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French filmmaker René Vidal was once a renowned director, but most see his career on a quick downward slide based on his last several films. In Paris, he is just starting to film his latest movie, a remake of Les vampires (1915), and has hired Hong Kong based Chinese actress Maggie Cheung as the title lead, "Irma Vep" (an anagram for "vampire"), despite she knowing no French and she not being an obvious choice to most. Maggie has never worked with Vidal before and knows little about his movies, but many of his primarily French crew are part of his regular stable. As such, Maggie may become isolated among the cast and crew, unless there are those who bring her into their English conversations, they who may have somewhat ulterior motives in doing so. There are also factions within the cast and crew, who, based on their history, have a poisoned sense of what is going on. With Vidal, he is dealing with some personal issues while he tries to regain his film making form. He may transfer his... Written by
After René says, "respect the silence" to Maggie, he speaks to a woman and takes a drink from a big plastic Coke bottle. He screws the cap on, then hands her the bottle. She turns around, and the cap is missing. See more »
Maggie Cheung or not, I didn't expect much out of this film. But I was quite pleasantly surprised by how much I enjoyed it. For one, to get someone to play themselves in a lead role in a fictional film (Jackie Chan films and Roy Rogers aside;) is usually a risky thing to do. But Cheung fits in beautifully, and is so charming that she is obviously perfectly cast.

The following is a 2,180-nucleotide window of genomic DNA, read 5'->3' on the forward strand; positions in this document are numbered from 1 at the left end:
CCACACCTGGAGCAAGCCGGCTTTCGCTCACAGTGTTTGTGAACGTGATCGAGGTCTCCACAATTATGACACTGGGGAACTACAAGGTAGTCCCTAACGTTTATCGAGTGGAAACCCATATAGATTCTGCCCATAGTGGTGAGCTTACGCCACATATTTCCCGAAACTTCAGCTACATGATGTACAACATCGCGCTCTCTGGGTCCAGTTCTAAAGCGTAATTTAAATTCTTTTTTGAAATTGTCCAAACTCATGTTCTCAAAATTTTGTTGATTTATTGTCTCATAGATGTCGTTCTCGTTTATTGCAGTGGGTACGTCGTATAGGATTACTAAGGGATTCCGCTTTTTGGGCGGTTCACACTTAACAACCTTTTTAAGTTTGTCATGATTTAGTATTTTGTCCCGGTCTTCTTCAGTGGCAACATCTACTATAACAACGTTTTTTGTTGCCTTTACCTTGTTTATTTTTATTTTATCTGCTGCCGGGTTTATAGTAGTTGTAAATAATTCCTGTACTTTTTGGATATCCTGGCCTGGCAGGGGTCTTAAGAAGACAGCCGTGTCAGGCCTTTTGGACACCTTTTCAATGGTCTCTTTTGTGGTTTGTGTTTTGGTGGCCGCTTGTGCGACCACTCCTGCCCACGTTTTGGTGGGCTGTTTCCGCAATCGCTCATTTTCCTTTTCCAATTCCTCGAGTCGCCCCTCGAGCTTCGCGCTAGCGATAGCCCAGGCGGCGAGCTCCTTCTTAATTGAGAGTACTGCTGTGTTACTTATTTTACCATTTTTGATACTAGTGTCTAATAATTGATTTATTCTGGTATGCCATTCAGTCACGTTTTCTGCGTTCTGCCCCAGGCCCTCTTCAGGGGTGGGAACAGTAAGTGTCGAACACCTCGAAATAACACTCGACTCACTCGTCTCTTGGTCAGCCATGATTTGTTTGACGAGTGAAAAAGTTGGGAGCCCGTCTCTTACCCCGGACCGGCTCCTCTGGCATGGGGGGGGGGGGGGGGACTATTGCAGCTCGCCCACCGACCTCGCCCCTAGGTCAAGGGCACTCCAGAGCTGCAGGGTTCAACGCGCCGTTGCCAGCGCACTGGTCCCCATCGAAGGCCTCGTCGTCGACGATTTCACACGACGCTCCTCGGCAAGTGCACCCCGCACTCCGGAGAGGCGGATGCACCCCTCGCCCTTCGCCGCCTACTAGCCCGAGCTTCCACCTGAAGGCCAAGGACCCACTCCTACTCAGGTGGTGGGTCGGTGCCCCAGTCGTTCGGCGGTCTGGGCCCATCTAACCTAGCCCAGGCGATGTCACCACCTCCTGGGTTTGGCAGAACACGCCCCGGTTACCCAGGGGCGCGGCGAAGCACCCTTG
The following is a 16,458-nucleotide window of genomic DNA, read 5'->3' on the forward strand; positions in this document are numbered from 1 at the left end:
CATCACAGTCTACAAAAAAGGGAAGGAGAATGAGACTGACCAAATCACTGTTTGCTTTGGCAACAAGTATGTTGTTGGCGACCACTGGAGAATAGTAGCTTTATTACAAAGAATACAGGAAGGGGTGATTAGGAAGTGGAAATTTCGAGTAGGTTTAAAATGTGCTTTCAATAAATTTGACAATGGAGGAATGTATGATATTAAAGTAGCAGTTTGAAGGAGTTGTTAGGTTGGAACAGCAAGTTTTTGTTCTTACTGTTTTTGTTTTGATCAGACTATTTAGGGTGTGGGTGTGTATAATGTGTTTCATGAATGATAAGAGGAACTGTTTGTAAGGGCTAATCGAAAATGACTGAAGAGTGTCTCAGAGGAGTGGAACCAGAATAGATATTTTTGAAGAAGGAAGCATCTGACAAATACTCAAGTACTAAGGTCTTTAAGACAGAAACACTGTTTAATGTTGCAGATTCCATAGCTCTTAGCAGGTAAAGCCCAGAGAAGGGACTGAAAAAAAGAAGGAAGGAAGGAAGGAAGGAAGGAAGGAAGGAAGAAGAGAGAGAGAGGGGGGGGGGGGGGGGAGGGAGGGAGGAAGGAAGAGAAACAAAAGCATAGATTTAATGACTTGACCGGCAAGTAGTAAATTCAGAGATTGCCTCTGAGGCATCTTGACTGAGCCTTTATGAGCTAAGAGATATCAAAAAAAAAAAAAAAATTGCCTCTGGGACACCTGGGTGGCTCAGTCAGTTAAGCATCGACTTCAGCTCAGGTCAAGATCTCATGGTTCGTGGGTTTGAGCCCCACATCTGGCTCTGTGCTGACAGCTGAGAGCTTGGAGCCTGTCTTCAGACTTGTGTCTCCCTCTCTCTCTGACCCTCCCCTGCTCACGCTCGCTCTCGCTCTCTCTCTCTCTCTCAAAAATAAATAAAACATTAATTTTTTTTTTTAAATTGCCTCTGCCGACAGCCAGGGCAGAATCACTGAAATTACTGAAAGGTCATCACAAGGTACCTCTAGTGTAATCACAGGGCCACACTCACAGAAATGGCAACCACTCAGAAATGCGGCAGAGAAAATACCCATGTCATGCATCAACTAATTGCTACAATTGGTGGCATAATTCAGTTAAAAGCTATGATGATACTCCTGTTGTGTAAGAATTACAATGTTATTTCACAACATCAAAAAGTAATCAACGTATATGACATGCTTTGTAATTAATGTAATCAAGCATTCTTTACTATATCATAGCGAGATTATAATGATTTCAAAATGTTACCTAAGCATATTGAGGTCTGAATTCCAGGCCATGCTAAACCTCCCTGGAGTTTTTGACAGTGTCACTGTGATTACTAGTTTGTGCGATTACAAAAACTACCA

The film is in English and French, and even though the French is subtitled, I think it's easier to get caught up in the flow of the film if you understand both (I'm fluent in French and didn't have a problem, but I can see where it might be overly distracting). Some scenes seemed particularly important for one to be constantly looking away from the action, so to speak.
The film was a little long, and some scenes probably could have been cut down or cut altogether, but it gives a good view into French film-making, especially the snobbish elitism that is apparently common in more intellectual/artistic film circles. It's hysterically funny at some points, and the characterization of the different crew members is brilliantly portrayed.
I especially loved the scene where Maggie Cheung gets into characters by actually prowling around as a cat burglar (though she throws away her booty;)
Overall: a tight, well done film. It drags just a bit at points, but strong acting and strong writing help to overcome such lags. A pleasant surprise and a fun film! 8/10.
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